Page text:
In nature, floating wind turbines are subject to not only aerodynamic loads, but also to hydrodynamics. Unlike bottom-fixed platforms, the dynamic behavior of FOWT is mainly influenced by structural properties of the floating system, hydrodynamic processes and further external loads (Butterfield, et al., 2005). To avoid instabilities of the FOWTs, research on support platform motions is indispensable. Several studies have been carried out on preliminary design of FOWTs, such as by Bulder (2005), Lee (2005) and Wayman et al., (2006). However, floating support platforms for wind turbines are still in its research and development phase. The first full-scale prototype, the so-called OC3 Hywind spar-buoy, has been developed by the Norwegian oil corporation Statoil and was deployed in 2009 (Lefebvre, et al., 2012).

1.2 Outline

The aim of this thesis is to investigate wave loads acting on an OC3 Hywind spar-buoy and to analyze the resulting motions of the support platform. A general overview of regular and irregular waves as well as hydrostatic and hydrodynamic loads acting on floating structures is given in chapter 2. Furthermore, essential formulations for calculating motions of FOWTs are given at the end of this chapter. Since all simulations carried out in this thesis are based on the OC3 Hywind concept, detailed information about this floating wind turbine model are given in chapter 3. Three different methods are used for the estimation of wave induced loads and motions. Section 4 describes a modified Morison formulation in the time domain which is applied by the commercially available software MATLAB. On the basis of the diffraction theory, the commercial offshore software package SESAM simulates wave excitation forces and responding motions which are presented and discussed in chapter 5. The third method is the open source code FAST that computes wave induced loads and motions based on the first-order potential theory and Kane’s equation of motion. Basic formulations used in FAST and essential hydrodynamic results are shown in chapter 6. The comparisons between the simulations of the three programs are represented and the individual results are analyzed in chapter 7. Finally, a brief summary and conclusion are given in section 8.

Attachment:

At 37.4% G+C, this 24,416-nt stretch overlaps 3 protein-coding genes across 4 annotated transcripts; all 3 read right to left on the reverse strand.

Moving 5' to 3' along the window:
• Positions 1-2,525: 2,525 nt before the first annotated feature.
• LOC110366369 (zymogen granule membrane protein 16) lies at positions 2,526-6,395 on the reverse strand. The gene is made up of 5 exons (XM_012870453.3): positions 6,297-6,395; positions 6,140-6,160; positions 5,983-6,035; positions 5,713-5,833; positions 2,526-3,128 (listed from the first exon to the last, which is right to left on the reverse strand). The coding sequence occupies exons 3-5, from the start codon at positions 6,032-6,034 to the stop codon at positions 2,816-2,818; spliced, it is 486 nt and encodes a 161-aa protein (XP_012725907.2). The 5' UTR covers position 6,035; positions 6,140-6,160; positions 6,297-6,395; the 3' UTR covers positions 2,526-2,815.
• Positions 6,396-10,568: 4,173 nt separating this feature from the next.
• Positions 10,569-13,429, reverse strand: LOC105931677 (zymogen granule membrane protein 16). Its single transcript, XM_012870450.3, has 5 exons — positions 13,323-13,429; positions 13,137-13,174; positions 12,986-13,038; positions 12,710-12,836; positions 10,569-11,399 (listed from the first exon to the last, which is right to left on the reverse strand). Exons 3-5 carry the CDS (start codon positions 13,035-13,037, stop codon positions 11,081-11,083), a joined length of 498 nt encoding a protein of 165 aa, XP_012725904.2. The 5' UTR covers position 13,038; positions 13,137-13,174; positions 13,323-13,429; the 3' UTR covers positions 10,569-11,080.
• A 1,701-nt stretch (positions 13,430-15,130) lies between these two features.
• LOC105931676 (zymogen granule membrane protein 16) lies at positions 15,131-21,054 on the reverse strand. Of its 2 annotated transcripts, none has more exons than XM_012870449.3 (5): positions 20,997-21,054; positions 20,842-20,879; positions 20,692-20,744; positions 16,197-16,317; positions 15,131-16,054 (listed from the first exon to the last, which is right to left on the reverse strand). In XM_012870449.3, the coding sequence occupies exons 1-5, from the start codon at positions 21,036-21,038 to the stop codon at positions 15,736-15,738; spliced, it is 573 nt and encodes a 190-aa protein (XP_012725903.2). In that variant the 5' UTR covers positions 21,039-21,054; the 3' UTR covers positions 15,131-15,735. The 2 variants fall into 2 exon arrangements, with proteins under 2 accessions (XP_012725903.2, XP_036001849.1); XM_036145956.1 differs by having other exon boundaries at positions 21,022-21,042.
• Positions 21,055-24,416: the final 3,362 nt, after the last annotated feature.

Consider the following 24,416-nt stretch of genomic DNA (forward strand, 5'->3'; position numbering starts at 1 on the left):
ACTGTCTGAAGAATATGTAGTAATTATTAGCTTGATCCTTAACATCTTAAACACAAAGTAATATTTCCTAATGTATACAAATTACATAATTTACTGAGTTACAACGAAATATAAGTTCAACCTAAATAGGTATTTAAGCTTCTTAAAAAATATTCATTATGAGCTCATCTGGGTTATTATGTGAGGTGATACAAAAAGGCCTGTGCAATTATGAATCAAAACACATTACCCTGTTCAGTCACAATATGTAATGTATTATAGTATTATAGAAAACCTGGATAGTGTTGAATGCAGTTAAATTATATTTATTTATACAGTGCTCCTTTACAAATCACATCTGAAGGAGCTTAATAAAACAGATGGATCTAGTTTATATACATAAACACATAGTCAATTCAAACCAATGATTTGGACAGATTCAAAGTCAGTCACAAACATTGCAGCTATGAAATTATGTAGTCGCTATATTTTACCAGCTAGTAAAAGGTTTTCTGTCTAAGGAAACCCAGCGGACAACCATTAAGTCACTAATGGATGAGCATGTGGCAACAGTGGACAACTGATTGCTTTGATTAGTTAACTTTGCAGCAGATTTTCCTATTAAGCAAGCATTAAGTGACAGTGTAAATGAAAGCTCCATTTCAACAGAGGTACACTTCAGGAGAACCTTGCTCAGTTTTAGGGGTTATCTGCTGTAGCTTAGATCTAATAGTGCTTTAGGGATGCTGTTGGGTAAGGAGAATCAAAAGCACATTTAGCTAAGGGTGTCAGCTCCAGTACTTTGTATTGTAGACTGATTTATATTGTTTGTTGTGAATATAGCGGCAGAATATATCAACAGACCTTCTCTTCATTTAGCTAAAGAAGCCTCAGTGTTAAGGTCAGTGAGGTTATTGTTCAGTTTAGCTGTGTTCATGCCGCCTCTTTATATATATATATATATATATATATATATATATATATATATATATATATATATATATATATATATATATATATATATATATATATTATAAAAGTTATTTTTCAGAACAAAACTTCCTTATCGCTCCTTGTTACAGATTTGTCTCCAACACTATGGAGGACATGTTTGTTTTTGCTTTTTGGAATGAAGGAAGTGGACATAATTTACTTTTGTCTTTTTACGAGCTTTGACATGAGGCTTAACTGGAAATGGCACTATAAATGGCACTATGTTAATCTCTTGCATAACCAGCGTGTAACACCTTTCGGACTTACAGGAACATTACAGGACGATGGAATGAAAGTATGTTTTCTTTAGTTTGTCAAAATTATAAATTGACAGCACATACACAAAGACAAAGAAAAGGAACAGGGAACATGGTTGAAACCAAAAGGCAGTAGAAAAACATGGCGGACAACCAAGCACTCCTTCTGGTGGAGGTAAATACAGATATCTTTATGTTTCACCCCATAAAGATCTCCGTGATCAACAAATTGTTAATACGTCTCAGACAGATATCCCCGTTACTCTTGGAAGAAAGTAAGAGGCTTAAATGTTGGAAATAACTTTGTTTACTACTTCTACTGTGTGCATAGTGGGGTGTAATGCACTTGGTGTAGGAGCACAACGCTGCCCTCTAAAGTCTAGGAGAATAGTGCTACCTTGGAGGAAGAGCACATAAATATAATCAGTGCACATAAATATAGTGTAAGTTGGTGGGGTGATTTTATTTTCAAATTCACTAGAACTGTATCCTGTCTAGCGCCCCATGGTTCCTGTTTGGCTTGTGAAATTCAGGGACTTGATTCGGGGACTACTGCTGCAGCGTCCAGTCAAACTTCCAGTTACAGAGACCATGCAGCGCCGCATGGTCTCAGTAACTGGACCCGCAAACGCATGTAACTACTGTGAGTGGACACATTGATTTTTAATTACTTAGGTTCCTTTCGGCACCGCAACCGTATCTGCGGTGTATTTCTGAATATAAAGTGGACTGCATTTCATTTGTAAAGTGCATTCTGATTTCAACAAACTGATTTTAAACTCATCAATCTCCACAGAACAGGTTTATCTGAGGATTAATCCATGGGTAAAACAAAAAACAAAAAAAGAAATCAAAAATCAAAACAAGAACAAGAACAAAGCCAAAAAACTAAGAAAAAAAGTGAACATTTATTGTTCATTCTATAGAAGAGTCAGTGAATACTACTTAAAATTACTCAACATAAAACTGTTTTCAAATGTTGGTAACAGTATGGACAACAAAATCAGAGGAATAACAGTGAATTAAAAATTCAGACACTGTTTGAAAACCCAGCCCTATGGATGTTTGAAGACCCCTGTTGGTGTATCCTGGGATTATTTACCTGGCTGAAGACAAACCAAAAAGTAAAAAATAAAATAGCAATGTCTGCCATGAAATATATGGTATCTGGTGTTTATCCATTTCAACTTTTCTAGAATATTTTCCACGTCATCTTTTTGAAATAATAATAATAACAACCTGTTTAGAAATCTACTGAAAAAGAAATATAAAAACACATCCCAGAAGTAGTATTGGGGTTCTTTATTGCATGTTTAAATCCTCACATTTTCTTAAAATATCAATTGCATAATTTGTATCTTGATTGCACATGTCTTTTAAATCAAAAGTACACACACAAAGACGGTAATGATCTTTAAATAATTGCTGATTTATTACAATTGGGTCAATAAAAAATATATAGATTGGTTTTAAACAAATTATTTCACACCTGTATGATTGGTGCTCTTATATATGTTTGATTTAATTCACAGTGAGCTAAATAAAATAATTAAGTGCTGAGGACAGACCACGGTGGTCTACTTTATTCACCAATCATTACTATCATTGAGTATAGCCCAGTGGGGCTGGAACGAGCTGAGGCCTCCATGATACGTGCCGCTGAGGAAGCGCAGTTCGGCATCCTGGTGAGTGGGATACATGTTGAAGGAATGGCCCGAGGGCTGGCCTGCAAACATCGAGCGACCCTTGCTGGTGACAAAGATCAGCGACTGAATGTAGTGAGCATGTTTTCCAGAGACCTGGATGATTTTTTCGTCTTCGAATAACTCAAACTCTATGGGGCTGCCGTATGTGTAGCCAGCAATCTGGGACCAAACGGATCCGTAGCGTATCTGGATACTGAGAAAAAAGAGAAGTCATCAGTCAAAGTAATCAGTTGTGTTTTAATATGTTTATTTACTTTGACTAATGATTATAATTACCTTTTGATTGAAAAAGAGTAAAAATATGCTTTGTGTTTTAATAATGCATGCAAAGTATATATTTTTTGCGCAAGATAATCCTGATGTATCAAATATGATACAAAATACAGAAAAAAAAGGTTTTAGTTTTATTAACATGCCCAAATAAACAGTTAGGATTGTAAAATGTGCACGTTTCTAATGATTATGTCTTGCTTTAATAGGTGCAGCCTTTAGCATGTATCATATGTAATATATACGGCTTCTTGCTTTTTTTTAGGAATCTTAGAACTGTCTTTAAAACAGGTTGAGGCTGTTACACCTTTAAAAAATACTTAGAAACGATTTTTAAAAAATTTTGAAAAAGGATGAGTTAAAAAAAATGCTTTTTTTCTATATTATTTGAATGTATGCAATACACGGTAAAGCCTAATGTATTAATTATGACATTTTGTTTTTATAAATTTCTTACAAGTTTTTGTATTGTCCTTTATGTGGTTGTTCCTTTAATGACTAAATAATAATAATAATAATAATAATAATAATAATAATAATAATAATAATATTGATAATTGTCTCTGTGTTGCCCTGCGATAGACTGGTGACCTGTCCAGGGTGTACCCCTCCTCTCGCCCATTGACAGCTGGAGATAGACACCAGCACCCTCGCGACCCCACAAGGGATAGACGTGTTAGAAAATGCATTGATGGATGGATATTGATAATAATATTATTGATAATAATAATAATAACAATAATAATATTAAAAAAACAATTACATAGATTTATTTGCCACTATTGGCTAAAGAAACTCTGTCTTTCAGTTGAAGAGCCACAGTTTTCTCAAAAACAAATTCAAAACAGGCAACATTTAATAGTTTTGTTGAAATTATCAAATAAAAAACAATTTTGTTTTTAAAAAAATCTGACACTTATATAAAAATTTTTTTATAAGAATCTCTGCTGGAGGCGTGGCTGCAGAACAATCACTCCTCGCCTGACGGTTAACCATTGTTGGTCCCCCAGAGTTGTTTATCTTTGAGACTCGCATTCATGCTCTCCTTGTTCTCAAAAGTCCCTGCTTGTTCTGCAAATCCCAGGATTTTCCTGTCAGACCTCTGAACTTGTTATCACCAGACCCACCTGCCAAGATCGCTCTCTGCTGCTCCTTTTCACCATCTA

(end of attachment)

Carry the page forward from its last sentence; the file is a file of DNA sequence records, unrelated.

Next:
2 State of the Art

As offshore wind energy is a clean, domestic and renewable resource, academic interest in offshore wind turbines has attracted considerable attention from industry over the last few years and consequently, a significant amount of funding has been invested to the development of offshore wind turbines (Roddier, et al., 2009). Substructures of offshore wind turbines can be categorized depending on the water depth, as illustrated in Figure 2.1. Wind turbines in shallow water (less than 30 meters) are built on monopoles and gravity bases which extend to the sea bottom. In a water depth between 30 and 60 meters, also known as transitional depth, multi-pile structures and frames (e.g. jackets), which reach to the seabed, are used. At a water depth of more than 60 meters, however, bottom-mounted platforms are not feasible anymore because the installation and maintenance is associated with higher costs and effort as well as with significant habitat disturbance for marine mammals and fish (e.g. dolphins and harbor porpoises). For that reason, prototypes of floating substructures are developed (see Figure 2.1), which proved to be the most economical option for generating electricity in the open sea (Song, et al., 2012).

Figure 2.1: Illustration of onshore wind turbines in comparison with offshore wind turbines in shallow water, transitional water and deep water (Song, et al., 2012)